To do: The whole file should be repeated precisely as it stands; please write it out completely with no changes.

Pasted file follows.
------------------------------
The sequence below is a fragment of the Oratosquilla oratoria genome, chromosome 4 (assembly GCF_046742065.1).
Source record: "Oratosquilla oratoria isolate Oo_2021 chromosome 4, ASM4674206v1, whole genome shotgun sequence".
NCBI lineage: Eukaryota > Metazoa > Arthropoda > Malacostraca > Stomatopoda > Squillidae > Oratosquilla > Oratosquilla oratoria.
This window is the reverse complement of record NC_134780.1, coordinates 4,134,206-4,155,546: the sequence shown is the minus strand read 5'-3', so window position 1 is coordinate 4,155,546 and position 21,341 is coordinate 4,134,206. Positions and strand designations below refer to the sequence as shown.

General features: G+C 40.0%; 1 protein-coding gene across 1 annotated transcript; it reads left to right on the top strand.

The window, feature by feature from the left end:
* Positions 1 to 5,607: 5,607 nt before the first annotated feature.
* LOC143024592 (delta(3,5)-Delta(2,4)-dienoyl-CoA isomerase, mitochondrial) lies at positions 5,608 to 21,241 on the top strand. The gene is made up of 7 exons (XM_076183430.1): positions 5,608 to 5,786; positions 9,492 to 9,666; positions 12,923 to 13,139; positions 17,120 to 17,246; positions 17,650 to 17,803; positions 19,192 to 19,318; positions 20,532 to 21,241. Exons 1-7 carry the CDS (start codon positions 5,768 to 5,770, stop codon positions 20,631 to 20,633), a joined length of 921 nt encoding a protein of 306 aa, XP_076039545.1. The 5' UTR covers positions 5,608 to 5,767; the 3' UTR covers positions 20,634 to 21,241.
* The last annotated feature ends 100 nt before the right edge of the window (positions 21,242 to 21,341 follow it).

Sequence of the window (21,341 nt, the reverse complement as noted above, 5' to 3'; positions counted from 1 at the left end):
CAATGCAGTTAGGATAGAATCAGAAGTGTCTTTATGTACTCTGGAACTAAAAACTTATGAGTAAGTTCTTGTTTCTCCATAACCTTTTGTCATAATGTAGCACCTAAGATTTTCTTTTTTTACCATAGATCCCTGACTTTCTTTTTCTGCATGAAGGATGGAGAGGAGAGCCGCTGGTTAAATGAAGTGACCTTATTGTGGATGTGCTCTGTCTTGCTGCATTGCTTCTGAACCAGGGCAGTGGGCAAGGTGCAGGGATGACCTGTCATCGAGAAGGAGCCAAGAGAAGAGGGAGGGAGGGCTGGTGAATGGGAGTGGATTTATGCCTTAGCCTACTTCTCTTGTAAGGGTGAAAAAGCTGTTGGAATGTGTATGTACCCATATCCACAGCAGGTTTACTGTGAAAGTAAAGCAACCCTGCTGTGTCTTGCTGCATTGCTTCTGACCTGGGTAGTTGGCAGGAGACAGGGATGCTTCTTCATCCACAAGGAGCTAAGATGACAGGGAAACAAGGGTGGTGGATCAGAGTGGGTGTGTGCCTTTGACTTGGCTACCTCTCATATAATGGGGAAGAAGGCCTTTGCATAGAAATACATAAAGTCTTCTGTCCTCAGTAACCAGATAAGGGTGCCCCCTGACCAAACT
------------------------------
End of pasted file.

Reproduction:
The sequence below is a fragment of the Oratosquilla oratoria genome, chromosome 4 (assembly GCF_046742065.1).
Source record: "Oratosquilla oratoria isolate Oo_2021 chromosome 4, ASM4674206v1, whole genome shotgun sequence".
NCBI lineage: Eukaryota > Metazoa > Arthropoda > Malacostraca > Stomatopoda > Squillidae > Oratosquilla > Oratosquilla oratoria.
This window is the reverse complement of record NC_134780.1, coordinates 4,134,206-4,155,546: the sequence shown is the minus strand read 5'-3', so window position 1 is coordinate 4,155,546 and position 21,341 is coordinate 4,134,206. Positions and strand designations below refer to the sequence as shown.

General features: G+C 40.0%; 1 protein-coding gene across 1 annotated transcript; it reads left to right on the top strand.

The window, feature by feature from the left end:
* Positions 1 to 5,607: 5,607 nt before the first annotated feature.
* LOC143024592 (delta(3,5)-Delta(2,4)-dienoyl-CoA isomerase, mitochondrial) lies at positions 5,608 to 21,241 on the top strand. The gene is made up of 7 exons (XM_076183430.1): positions 5,608 to 5,786; positions 9,492 to 9,666; positions 12,923 to 13,139; positions 17,120 to 17,246; positions 17,650 to 17,803; positions 19,192 to 19,318; positions 20,532 to 21,241. Exons 1-7 carry the CDS (start codon positions 5,768 to 5,770, stop codon positions 20,631 to 20,633), a joined length of 921 nt encoding a protein of 306 aa, XP_076039545.1. The 5' UTR covers positions 5,608 to 5,767; the 3' UTR covers positions 20,634 to 21,241.
* The last annotated feature ends 100 nt before the right edge of the window (positions 21,242 to 21,341 follow it).

Sequence of the window (21,341 nt, the reverse complement as noted above, 5' to 3'; positions counted from 1 at the left end):
CAATGCAGTTAGGATAGAATCAGAAGTGTCTTTATGTACTCTGGAACTAAAAACTTATGAGTAAGTTCTTGTTTCTCCATAACCTTTTGTCATAATGTAGCACCTAAGATTTTCTTTTTTTACCATAGATCCCTGACTTTCTTTTTCTGCATGAAGGATGGAGAGGAGAGCCGCTGGTTAAATGAAGTGACCTTATTGTGGATGTGCTCTGTCTTGCTGCATTGCTTCTGAACCAGGGCAGTGGGCAAGGTGCAGGGATGACCTGTCATCGAGAAGGAGCCAAGAGAAGAGGGAGGGAGGGCTGGTGAATGGGAGTGGATTTATGCCTTAGCCTACTTCTCTTGTAAGGGTGAAAAAGCTGTTGGAATGTGTATGTACCCATATCCACAGCAGGTTTACTGTGAAAGTAAAGCAACCCTGCTGTGTCTTGCTGCATTGCTTCTGACCTGGGTAGTTGGCAGGAGACAGGGATGCTTCTTCATCCACAAGGAGCTAAGATGACAGGGAAACAAGGGTGGTGGATCAGAGTGGGTGTGTGCCTTTGACTTGGCTACCTCTCATATAATGGGGAAGAAGGCCTTTGCATAGAAATACATAAAGTCTTCTGTCCTCAGTAACCAGATAAGGGTGCCCCCTGACCAAACT